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abstract = "Background: During adolescence, peer victimization is a potent type of social stressor that can confer enduring risk for poor mental and physical health. Given recent research implicating inflammation in promoting a variety of serious mental and physical health problems, this study examined the role that peer victimization and cognitive vulnerability (i.e. negative cognitive styles and hopelessness) play in shaping adolescents' pro-inflammatory cytokine responses to an acute social stressor.Methods: Adolescent girls at risk for psychopathology (n = 157; Mage = 14.73 years; SD = 1.38) were exposed to a laboratory-based social stressor before and after which we assessed salivary levels of three key pro-inflammatory cytokines - interleukin-6 (IL-6), interleukin-1β (IL-1β), and tumor necrosis factor-α (TNF-α).Results: As hypothesized, adolescents with greater peer victimization exposure exhibited greater increases in IL-6 and IL1-β in response to the laboratory-based social stressor. Moreover, for all three cytokines individually, as well as for a combined latent factor of inflammation, peer victimization predicted enhanced inflammatory responding most strongly for adolescents with high levels of hopelessness.Conclusions: The findings reveal a biological pathway by which peer victimization may interact with cognitive vulnerability to influence health in adolescence.",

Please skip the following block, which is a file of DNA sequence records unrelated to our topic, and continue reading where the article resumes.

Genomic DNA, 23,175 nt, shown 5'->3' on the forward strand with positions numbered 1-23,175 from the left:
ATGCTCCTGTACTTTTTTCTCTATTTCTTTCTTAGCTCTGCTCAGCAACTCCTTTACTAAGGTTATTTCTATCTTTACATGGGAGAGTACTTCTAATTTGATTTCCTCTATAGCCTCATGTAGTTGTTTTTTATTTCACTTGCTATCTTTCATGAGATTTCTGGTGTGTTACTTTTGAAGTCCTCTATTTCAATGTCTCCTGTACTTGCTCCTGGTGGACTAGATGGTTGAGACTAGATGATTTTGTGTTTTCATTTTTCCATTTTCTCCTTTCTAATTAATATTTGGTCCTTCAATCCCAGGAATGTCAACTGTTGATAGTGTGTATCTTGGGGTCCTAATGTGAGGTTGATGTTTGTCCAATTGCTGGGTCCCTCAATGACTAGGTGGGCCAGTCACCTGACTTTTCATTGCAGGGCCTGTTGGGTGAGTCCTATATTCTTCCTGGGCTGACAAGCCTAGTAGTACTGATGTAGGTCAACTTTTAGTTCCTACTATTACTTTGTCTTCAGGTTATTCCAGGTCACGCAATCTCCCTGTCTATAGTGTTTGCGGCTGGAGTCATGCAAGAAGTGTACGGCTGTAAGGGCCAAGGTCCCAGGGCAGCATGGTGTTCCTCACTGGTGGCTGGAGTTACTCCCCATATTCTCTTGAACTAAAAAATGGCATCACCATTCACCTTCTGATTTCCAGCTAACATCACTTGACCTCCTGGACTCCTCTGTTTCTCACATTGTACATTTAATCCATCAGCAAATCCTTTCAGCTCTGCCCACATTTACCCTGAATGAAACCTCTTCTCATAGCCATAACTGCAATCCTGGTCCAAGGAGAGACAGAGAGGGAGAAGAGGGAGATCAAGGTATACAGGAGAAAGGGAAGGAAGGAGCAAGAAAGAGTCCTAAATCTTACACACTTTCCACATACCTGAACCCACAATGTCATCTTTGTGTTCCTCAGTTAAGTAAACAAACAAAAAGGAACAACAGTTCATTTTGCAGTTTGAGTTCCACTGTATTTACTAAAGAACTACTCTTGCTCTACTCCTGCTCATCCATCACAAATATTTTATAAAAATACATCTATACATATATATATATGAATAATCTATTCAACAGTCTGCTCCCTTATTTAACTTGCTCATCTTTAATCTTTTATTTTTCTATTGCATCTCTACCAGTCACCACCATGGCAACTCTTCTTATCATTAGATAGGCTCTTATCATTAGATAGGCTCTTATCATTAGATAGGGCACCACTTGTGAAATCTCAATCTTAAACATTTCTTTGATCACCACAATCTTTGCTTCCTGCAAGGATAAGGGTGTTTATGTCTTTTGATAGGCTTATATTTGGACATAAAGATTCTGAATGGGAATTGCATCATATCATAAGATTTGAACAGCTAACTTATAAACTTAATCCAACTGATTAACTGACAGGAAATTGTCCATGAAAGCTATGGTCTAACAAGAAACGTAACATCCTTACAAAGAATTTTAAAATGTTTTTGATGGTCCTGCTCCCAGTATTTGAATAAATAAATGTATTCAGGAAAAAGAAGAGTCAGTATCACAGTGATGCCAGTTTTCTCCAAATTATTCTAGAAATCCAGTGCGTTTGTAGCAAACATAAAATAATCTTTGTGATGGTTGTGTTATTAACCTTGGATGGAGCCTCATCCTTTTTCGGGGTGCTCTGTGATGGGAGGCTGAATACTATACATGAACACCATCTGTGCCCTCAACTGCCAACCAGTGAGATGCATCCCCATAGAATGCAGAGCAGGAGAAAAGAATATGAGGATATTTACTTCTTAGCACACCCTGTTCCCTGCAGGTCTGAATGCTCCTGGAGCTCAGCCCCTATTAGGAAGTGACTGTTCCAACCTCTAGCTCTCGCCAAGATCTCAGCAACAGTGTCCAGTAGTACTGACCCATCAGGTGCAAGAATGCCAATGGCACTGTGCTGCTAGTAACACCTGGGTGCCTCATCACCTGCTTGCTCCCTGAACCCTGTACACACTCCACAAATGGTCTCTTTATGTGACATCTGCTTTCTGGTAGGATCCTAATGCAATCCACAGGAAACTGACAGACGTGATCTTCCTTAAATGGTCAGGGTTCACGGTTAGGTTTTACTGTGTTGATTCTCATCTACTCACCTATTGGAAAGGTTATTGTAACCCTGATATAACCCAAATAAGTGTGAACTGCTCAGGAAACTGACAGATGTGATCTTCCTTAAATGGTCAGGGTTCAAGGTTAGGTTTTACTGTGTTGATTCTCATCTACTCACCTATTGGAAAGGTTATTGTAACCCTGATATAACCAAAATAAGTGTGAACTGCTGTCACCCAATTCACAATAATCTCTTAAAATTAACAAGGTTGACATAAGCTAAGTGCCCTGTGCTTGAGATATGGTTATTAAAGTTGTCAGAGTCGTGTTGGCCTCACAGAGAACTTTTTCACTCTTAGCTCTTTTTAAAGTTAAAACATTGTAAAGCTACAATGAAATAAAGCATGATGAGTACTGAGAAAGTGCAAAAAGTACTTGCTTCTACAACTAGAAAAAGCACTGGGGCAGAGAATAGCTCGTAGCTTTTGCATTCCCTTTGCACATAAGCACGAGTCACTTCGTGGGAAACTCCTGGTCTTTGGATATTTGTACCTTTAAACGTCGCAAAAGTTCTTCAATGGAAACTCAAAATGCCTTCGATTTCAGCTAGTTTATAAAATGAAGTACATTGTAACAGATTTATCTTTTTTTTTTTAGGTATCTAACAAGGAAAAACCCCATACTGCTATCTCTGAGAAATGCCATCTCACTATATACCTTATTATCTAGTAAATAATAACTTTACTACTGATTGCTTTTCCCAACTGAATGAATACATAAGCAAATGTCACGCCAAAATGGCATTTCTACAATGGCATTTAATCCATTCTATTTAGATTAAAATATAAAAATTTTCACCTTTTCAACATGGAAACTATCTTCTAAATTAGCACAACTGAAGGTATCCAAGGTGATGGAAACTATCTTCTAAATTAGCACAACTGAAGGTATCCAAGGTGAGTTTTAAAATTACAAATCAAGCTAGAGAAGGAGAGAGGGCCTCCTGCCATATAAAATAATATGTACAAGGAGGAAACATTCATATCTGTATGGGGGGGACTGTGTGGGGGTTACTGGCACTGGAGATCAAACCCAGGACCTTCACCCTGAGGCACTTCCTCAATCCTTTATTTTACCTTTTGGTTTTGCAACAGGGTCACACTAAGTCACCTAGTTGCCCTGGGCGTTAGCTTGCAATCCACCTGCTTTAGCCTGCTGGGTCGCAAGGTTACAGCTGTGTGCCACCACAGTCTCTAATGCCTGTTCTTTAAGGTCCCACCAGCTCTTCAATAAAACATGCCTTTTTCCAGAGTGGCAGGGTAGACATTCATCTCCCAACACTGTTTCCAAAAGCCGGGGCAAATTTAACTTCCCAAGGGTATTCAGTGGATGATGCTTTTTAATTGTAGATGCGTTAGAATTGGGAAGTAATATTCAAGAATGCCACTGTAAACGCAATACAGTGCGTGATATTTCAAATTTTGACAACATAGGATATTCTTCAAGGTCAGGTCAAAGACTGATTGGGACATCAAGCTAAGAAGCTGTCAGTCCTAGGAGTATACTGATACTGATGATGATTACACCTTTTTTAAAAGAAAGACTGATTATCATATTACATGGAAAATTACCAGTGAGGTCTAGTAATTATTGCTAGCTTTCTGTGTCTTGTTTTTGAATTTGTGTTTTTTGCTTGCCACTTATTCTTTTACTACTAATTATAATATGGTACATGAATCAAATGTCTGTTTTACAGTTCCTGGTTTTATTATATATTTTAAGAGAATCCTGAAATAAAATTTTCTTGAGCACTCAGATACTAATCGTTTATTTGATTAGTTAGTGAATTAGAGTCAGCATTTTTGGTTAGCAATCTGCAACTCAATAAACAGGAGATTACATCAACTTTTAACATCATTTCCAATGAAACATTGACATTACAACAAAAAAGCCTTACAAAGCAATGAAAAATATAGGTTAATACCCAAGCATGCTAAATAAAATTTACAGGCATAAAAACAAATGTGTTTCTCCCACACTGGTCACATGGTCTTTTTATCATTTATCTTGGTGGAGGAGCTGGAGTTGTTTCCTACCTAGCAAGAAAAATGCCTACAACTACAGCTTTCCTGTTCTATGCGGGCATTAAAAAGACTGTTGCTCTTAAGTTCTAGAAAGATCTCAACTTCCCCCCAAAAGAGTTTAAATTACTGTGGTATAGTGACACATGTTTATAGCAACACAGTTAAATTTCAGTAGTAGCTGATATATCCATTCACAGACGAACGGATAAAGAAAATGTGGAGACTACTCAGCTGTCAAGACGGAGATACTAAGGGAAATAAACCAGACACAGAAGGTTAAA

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Peer victimization predicts heightened inflammatory reactivity to social stress in cognitively vulnerable adolescents. / Giletta, Matteo; Slavich, George M; Rudolph, Karen D; Hastings, Paul D; Nock, Matthew K; Prinstein, Mitchell J.

In: Journal of Child Psychology and Psychiatry, Vol. 59, No. 2, 2018, p. 129-139.

Research output: Contribution to journalArticleScientificpeer-review

TY - JOUR

T1 - Peer victimization predicts heightened inflammatory reactivity to social stress in cognitively vulnerable adolescents

AU - Giletta, Matteo

AU - Slavich, George M

AU - Rudolph, Karen D

AU - Hastings, Paul D

AU - Nock, Matthew K

AU - Prinstein, Mitchell J

N1 - © 2017 Association for Child and Adolescent Mental Health.

PY - 2018

Y1 - 2018